# 2021-08-30 High order and boundaries¶

## Last time¶

• Stability

• Derivatives as matrices

• Boundary conditions

• Discrete eigenvalues/eigenvectors

## Today¶

• High order on arbitrary grids

• Method of manufactured solutions

• More satisfying approach to boundary conditions

using Plots


# A few methods on grids¶

diff1l(x, u) = x[2:end],   (u[2:end] - u[1:end-1]) ./ (x[2:end] - x[1:end-1])
diff1r(x, u) = x[1:end-1], (u[2:end] - u[1:end-1]) ./ (x[2:end] - x[1:end-1])
diff1c(x, u) = x[2:end-1], (u[3:end] - u[1:end-2]) ./ (x[3:end] - x[1:end-2])
difflist = [diff1l, diff1r, diff1c]

n = 20
h = 2 / (n - 1)
x = LinRange(-3, 3, n)
u = sin.(x)
fig = plot(cos, xlims=(-3, 3))
for d in difflist
xx, yy = d(x, u)
plot!(fig, xx, yy, marker=:circle, label=d)
end

fig # Measuring error on grids¶

using LinearAlgebra

grids = 2 .^ (2:10)
hs = 1 ./ grids
function refinement_error(f, fprime, d)
error = []
for n in grids
x = LinRange(-3, 3, n)
xx, yy = d(x, f.(x))
push!(error, norm(yy - fprime.(xx), Inf))
end
error
end

refinement_error (generic function with 1 method)

fig = plot(xscale=:log10, yscale=:log10)
for d in difflist
error = refinement_error(sin, cos, d)
plot!(fig, hs, error, marker=:circle, label=d)
end
plot!(fig, hs, hs .^ 2) # Stability¶

Are there “rough” functions for which these formulas estimate $$u'(x_i) = 0$$?

x = LinRange(-1, 1, 9)
f_rough(x) = cos(.1 + 4π*x)
fp_rough(x) = -4π*sin(.1 + 4π*x)

plot(x, f_rough, marker=:circle)
plot!(f_rough) fig = plot(fp_rough, xlims=(-1, 1))
for d in difflist
xx, yy = d(x, f_rough.(x))
plot!(fig, xx, yy, label=d, marker=:circle)
end
fig If we have a solution $$u(x)$$, then $$u(x) + f_{\text{rough}}(x)$$ is indistinguishable to our FD method.

# Second derivatives¶

We can compute a second derivative by applying first derivatives twice.

function diff2a(x, u)
xx, yy = diff1c(x, u)
diff1c(xx, yy)
end

function diff2b(x, u)
xx, yy = diff1l(x, u)
diff1r(xx, yy)
end

diff2list = [diff2a, diff2b]
n = 10
x = LinRange(-3, 3, n)
u = - cos.(x);

fig = plot(cos, xlims=(-3, 3))
for d2 in diff2list
xx, yy = d2(x, u)
plot!(fig, xx, yy, marker=:circle, label=d2)
end
fig # How fast do these approximations converge?¶

grids = 2 .^ (3:10)
hs = 1 ./ grids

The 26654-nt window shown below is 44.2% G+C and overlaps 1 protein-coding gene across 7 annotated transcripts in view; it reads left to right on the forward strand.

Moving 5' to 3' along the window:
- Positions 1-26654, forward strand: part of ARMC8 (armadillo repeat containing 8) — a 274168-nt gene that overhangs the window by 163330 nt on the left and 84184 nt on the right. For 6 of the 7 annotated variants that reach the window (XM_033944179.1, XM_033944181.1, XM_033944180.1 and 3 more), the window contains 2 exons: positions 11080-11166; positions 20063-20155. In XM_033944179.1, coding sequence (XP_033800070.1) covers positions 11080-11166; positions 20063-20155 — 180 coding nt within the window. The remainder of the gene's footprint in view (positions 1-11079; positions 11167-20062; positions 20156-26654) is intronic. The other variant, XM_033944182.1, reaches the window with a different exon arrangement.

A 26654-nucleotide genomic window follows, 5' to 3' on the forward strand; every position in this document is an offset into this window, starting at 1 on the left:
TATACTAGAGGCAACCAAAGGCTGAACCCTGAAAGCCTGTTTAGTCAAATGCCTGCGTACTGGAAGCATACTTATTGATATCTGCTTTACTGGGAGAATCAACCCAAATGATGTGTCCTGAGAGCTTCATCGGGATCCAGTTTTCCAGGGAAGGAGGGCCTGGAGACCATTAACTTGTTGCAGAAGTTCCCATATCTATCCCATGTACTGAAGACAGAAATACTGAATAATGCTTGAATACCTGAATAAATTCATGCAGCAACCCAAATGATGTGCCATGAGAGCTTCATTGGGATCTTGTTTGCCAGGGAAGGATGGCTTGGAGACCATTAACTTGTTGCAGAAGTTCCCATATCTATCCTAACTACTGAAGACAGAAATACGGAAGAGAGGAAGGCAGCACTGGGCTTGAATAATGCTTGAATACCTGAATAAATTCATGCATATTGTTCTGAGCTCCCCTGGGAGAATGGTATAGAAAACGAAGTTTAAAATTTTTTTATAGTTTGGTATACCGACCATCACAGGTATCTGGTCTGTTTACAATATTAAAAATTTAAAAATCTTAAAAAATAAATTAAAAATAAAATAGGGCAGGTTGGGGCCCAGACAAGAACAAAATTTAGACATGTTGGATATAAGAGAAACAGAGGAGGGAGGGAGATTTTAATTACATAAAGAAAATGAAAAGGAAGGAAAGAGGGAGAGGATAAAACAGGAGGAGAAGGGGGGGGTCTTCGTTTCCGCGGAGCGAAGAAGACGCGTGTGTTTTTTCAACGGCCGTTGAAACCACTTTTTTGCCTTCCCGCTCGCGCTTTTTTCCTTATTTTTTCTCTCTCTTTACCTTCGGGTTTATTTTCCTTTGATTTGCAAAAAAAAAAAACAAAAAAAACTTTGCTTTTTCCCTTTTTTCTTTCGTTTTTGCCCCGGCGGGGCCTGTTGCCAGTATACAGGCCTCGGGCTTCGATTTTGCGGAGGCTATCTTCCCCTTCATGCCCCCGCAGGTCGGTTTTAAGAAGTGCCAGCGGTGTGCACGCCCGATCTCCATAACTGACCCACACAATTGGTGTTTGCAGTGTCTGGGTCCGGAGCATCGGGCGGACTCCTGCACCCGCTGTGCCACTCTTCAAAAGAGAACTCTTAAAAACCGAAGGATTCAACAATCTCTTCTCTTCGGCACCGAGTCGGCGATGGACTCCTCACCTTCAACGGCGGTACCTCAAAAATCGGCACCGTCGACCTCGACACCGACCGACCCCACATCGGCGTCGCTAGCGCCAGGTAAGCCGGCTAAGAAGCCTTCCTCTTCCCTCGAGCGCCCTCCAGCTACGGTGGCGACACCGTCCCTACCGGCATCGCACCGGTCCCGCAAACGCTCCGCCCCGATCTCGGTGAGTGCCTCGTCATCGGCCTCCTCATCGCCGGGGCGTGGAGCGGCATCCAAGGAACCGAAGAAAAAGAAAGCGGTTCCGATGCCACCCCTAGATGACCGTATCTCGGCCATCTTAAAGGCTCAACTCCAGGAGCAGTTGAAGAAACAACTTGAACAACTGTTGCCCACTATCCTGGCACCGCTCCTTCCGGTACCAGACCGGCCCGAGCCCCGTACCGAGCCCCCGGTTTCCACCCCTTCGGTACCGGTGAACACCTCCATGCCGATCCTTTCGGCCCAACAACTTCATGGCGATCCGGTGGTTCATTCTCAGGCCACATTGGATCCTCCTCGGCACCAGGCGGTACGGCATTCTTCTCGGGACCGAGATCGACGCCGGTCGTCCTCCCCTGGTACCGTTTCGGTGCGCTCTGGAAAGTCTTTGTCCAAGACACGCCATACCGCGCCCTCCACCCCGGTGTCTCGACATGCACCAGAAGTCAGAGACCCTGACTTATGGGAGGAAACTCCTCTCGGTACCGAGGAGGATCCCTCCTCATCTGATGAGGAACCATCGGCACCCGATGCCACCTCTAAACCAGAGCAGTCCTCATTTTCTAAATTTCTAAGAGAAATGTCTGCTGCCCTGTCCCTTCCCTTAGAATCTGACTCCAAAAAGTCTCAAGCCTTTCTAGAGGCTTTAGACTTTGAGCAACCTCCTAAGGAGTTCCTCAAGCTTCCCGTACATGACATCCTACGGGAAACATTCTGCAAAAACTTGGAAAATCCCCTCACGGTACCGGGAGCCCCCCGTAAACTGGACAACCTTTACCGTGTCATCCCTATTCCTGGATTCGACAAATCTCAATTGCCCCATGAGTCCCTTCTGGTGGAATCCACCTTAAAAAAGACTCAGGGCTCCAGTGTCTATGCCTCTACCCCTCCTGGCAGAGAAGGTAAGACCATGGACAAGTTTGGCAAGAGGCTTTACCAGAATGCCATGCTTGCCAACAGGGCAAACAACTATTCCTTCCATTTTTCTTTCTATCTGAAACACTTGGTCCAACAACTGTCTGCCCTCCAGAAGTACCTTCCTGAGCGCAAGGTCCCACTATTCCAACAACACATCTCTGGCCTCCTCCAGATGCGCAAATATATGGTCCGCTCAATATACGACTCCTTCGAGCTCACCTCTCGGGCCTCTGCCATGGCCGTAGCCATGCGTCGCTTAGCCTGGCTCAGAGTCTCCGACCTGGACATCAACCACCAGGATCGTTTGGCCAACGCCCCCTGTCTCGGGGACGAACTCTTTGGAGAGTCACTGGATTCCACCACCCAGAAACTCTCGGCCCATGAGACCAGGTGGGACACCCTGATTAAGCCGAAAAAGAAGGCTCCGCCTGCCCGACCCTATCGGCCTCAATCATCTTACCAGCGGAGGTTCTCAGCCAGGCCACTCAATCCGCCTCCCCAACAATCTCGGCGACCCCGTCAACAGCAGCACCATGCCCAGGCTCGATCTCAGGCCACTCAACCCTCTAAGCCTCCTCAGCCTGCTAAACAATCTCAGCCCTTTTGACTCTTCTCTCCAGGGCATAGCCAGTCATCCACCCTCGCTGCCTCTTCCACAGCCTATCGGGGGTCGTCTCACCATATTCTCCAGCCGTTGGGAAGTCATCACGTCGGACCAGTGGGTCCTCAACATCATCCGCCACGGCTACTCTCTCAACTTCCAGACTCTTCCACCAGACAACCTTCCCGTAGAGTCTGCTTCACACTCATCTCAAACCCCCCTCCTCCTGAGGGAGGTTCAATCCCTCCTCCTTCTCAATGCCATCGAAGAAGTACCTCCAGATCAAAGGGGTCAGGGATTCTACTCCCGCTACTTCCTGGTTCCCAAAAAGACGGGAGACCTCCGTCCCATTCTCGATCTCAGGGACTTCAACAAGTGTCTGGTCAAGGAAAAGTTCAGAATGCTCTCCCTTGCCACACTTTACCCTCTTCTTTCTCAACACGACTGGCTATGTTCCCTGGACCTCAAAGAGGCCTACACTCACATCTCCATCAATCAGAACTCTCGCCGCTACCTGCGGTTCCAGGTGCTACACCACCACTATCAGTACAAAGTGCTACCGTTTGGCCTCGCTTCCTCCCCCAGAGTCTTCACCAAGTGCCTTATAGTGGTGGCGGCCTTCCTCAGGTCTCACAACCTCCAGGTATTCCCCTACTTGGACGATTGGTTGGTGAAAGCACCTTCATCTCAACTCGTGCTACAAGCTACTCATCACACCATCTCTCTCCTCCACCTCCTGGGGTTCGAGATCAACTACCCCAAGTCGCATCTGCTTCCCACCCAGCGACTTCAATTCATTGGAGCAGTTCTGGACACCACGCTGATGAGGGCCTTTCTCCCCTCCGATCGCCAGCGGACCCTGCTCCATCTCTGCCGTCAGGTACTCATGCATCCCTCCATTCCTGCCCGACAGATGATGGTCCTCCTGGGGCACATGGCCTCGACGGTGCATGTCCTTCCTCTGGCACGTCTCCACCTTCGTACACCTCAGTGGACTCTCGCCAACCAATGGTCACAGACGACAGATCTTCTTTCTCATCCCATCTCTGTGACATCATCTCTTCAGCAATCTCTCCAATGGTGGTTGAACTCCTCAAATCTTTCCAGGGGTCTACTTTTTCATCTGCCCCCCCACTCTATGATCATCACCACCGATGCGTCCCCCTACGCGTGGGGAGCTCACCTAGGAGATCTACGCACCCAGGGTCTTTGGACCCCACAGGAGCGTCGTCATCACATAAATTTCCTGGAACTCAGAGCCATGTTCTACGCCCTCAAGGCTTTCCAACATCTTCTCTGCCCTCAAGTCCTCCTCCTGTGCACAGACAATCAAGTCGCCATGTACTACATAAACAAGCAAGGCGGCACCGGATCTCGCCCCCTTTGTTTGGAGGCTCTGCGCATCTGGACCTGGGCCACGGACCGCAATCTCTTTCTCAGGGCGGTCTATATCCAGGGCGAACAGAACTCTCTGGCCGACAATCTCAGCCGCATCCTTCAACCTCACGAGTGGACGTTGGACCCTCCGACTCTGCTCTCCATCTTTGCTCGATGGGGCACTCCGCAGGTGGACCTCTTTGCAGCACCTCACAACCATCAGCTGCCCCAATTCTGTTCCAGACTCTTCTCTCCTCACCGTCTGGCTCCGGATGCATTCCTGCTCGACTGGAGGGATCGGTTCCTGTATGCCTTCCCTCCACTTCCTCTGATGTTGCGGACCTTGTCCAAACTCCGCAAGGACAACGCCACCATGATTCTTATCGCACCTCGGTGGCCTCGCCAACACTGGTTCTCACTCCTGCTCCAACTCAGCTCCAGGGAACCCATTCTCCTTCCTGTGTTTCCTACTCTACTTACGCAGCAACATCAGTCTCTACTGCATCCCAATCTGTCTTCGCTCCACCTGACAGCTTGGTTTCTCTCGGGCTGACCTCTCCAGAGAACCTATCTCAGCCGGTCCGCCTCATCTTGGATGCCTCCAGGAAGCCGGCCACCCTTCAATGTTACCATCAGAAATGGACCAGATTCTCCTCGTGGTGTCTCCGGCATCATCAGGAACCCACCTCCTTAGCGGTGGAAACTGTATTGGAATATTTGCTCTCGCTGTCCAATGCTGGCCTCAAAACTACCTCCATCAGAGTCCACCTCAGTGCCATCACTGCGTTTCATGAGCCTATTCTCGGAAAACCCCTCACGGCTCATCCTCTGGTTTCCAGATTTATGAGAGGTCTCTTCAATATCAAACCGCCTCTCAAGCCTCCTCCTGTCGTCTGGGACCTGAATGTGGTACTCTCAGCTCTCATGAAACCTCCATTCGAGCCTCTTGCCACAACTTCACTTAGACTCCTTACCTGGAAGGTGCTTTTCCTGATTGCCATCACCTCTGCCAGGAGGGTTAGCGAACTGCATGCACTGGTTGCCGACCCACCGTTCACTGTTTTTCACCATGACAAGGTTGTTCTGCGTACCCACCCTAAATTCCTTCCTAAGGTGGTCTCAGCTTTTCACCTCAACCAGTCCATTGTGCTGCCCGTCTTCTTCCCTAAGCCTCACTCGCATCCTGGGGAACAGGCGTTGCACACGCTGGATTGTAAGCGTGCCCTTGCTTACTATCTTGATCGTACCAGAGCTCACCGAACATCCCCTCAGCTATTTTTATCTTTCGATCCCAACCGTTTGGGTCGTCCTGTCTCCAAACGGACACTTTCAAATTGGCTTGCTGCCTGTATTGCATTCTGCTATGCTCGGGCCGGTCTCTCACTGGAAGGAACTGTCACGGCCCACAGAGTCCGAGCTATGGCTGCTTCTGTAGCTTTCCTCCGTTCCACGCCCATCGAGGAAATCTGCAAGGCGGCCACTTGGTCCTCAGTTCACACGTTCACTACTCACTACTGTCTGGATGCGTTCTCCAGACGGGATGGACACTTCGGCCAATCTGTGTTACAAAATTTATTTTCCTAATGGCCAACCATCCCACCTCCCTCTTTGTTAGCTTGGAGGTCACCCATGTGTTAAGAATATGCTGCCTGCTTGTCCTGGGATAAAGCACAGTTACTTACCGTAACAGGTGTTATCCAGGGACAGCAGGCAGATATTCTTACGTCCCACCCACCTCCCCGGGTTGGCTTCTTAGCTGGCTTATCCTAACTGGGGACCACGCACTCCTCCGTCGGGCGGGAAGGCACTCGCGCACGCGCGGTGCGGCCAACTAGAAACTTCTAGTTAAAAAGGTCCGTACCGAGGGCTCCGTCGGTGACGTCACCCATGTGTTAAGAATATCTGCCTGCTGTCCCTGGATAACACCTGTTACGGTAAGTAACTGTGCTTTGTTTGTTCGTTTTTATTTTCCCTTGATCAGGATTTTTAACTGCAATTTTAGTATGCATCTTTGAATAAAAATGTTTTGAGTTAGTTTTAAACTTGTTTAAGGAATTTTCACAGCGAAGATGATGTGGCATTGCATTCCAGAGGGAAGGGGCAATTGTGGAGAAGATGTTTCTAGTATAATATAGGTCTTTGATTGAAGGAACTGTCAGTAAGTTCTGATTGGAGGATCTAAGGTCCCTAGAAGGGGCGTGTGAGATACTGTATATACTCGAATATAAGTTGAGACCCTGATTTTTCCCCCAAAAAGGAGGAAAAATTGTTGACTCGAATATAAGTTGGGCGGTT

function refinement_error2(f, f_xx, d2)
error = []
for n in grids
x = LinRange(-3, 3, n)
xx, yy = d2(x, f.(x))
push!(error, norm(yy - f_xx.(xx), Inf))
end
error
end

refinement_error2 (generic function with 1 method)

fig = plot(xscale=:log10, yscale=:log10)
for d2 in diff2list
error = refinement_error2(x -> -cos(x), cos, d2)
plot!(fig, hs, error, marker=:circle, label=d2)
end
plot!(fig, hs, hs .^ 2) # Differentiation matrices¶

All our diff* functions thus far have been linear in u, therefore they can be represented as matrices.

$\begin{split}\frac{u_{i+1} - u_i}{x_{i+1} - x_i} = \begin{bmatrix} -1/h & 1/h \end{bmatrix} \begin{bmatrix} u_i \\ u_{i+1} \end{bmatrix}\end{split}$

function diff1_mat(x)
n = length(x)
D = zeros(n, n)
h = x - x
D[1, 1:2] = [-1/h  1/h]
for i in 2:n-1
D[i, i-1:i+1] = [-1/2h  0  1/2h]
end
D[n, n-1:n] = [-1/h  1/h]
D
end

diff1_mat (generic function with 1 method)

x = LinRange(-3, 3, 10)
plot(x, diff1_mat(x) * sin.(x), marker=:circle)
plot!(cos) # How accurate is this derivative matrix?¶

fig = plot(xscale=:log10, yscale=:log10, legend=:topleft)
error = refinement_error(sin, cos, (x, u) -> (x, diff1_mat(x) * u))
plot!(fig, hs, error, marker=:circle)
plot!(fig, hs, hs, label="\$h\$")
plot!(fig, hs, hs .^ 2, label="\$h^2\$") # Can we study it as a matrix?¶

D = diff1_mat(x)
spy(D, marker=(:square, 10), c=:bwr) svdvals(D)

10-element Vector{Float64}:
2.268133218393964
2.2674392839412794
1.4265847744427302
1.368373796830966
1.2135254915624205
1.0228485194005286
0.8816778784387096
0.5437139466339259
0.46352549156242107
3.7873060138463766e-17


# Second derivative with Dirichlet boundary conditions¶

The left endpoint in our example boundary value problem has a Dirichlet boundary condition,

$u(-1) = a .$
With finite difference methods, we have an explicit degree of freedom $$u_0 = u(x_0 = -1)$$ at that endpoint. When building a matrix system for the BVP, we can implement this boundary condition by modifying the first row of the matrix,
$\begin{split} \begin{bmatrix} 1 & 0 & 0 & 0 & 0 \\ \\ & & A_{2:,:} & & \\ \\ \end{bmatrix} \begin{bmatrix} u_0 \\ \\ u_{2:} \\ \\ \end{bmatrix} = \begin{bmatrix} a \\ \\ f_{2:} \\ \\ \end{bmatrix} . \end{split}$